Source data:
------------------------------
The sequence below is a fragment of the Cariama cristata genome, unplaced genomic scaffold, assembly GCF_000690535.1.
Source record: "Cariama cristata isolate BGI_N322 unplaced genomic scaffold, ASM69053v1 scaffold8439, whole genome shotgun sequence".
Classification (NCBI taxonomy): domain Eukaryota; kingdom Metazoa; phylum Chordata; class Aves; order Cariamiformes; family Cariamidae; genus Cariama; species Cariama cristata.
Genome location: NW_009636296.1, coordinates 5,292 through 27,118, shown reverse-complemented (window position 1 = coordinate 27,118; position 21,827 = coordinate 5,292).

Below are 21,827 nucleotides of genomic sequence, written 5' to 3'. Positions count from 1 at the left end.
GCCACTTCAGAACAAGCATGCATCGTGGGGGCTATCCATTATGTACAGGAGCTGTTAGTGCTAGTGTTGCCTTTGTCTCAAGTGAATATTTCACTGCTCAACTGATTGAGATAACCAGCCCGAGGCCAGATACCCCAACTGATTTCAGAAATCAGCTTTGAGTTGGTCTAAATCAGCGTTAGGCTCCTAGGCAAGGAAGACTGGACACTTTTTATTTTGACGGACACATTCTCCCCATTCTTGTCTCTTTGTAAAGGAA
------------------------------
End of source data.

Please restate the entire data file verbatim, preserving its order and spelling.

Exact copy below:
The sequence below is a fragment of the Cariama cristata genome, unplaced genomic scaffold, assembly GCF_000690535.1.
Source record: "Cariama cristata isolate BGI_N322 unplaced genomic scaffold, ASM69053v1 scaffold8439, whole genome shotgun sequence".
Classification (NCBI taxonomy): domain Eukaryota; kingdom Metazoa; phylum Chordata; class Aves; order Cariamiformes; family Cariamidae; genus Cariama; species Cariama cristata.
Genome location: NW_009636296.1, coordinates 5,292 through 27,118, shown reverse-complemented (window position 1 = coordinate 27,118; position 21,827 = coordinate 5,292).

Below are 21,827 nucleotides of genomic sequence, written 5' to 3'. Positions count from 1 at the left end.
GCCACTTCAGAACAAGCATGCATCGTGGGGGCTATCCATTATGTACAGGAGCTGTTAGTGCTAGTGTTGCCTTTGTCTCAAGTGAATATTTCACTGCTCAACTGATTGAGATAACCAGCCCGAGGCCAGATACCCCAACTGATTTCAGAAATCAGCTTTGAGTTGGTCTAAATCAGCGTTAGGCTCCTAGGCAAGGAAGACTGGACACTTTTTATTTTGACGGACACATTCTCCCCATTCTTGTCTCTTTGTAAAGGAA